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President Donald Trump speaks at a rally at the Nashville Municipal Auditorium, Tuesday, May 29, 2018, in Nashville, Tenn. (AP Photo/Andrew Harnik)

Sometimes saving money is scary

It's difficult to imagine that the U.S. Government has more money than it has figured out how to spend, but President Trump wants to give back $15.4 billion of such money and Congress is unhappy about it. This money is in appropriated, but unspent, funding from earlier years.

Michael Farris, CEO of the conservative Christian group Alliance Defending Freedom, looks at the decision in front of the Supreme Court, Monday, June 4, 2018 in Washington.  The Supreme Court has ruled for a Colorado baker who wouldn't make a wedding cake for a same-sex couple in a limited decision that leaves for another day the larger issue of whether a business can invoke religious objections to refuse service to gay and lesbian people.   (AP Photo/J. Scott Applewhite)

A half-baked cake

A half-baked cake may be better than no cake at all, but not much better. The Supreme Court's decision that a baker with religious convictions against it doesn't have to bake a cake for a same-sex wedding was the work of Justice Anthony Kennedy, who seems to have a schoolgirl crush on anything gay.

FILE - In this Sept. 13, 2015, file photo, contestants wear swimsuits as they compete in the 2016 Miss America pageant in Atlantic City, N.J. The Miss America Organization is dropping the swimsuit competition from its nationally televised broadcast, saying it will no longer judge contestants in their appearance. Gretchen Carlson, a former Miss America who is head of the organization's board of trustees, made the announcement Tuesday, June 5, 2018, on "Good Morning America." (AP Photo/Mel Evans, File)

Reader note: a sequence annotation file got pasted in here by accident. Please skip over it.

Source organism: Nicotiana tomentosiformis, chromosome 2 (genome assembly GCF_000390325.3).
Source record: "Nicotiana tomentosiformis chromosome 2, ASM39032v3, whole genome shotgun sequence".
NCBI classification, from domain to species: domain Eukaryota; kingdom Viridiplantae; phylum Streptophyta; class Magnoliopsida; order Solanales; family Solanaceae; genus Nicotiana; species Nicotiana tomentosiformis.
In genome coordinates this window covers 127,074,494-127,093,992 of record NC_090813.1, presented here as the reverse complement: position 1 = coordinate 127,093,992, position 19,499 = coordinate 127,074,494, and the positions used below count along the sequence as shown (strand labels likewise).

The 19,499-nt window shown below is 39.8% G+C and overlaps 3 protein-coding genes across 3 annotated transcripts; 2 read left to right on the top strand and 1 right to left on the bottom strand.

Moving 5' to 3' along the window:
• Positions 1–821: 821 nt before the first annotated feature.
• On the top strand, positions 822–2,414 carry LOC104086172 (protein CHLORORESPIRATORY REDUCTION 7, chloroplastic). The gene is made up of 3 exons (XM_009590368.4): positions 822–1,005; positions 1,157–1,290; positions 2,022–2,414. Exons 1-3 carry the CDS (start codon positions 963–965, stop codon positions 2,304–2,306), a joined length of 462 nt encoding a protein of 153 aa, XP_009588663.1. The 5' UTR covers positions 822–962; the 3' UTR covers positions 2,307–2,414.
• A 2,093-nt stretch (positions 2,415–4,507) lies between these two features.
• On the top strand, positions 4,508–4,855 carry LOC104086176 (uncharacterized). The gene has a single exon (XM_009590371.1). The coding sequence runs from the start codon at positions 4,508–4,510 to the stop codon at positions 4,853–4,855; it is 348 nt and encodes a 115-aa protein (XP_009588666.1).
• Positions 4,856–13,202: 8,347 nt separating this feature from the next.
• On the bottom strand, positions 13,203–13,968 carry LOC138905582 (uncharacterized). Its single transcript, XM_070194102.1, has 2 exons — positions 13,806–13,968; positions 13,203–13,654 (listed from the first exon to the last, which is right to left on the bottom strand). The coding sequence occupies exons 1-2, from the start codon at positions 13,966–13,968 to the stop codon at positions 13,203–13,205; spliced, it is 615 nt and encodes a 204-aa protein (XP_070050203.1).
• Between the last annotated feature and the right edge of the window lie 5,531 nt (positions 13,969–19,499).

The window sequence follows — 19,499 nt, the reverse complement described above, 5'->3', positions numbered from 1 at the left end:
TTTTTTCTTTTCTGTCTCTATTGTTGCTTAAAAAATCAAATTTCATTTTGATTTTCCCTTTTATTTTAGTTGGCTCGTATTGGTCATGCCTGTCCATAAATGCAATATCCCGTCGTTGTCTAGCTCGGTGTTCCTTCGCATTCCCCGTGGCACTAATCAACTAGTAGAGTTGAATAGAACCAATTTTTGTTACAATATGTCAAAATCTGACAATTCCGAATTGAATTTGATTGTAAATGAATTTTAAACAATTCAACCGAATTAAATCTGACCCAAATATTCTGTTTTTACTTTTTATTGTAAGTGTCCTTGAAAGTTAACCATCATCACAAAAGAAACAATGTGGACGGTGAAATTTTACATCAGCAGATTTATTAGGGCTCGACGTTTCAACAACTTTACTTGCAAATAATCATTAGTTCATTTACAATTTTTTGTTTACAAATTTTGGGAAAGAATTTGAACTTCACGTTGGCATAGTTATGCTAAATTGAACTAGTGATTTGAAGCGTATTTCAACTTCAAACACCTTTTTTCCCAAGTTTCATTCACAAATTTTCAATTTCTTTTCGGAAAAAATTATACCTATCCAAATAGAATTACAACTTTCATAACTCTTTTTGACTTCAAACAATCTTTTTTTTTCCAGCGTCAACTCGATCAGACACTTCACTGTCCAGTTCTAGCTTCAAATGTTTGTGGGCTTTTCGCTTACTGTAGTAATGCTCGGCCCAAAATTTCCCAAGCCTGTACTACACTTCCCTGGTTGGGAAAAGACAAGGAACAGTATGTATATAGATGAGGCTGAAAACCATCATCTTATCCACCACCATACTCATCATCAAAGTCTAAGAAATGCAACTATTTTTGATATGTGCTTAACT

The new Miss America

"A pretty girl is like a melody/ that haunts you night and day/You can't escape, she's in your memory/by morning, night and noon/She will leave you and then come back again/a pretty girl is just like a pretty tune."

Names make news, and trouble, too

A lot of people don't like their names, even good, solid, substantial names like Woodrow, Arthur or Gertrude. Particularly, apparently, "Arthur." Names can predict fortune. June brides, dreaming of making children, might one day regret choosing something cute, such as naming a daughter "Chastity," or a son "Shirley." They could keep this in mind.

When is an informant a spy?

Enemies of Donald Trump made a big mistake when they sent a spy into the midst of the Republican candidate's campaign. Their secret agent was no debonair figure in the mold of "Bond, James Bond," but a rotund and affable academic with no trailing retinue of femmes fatale. There will be no winning over of American public opinion on fashion points, and so the legitimacy of shadowy enterprise will rise or fall on its own merit, which appears to be not much.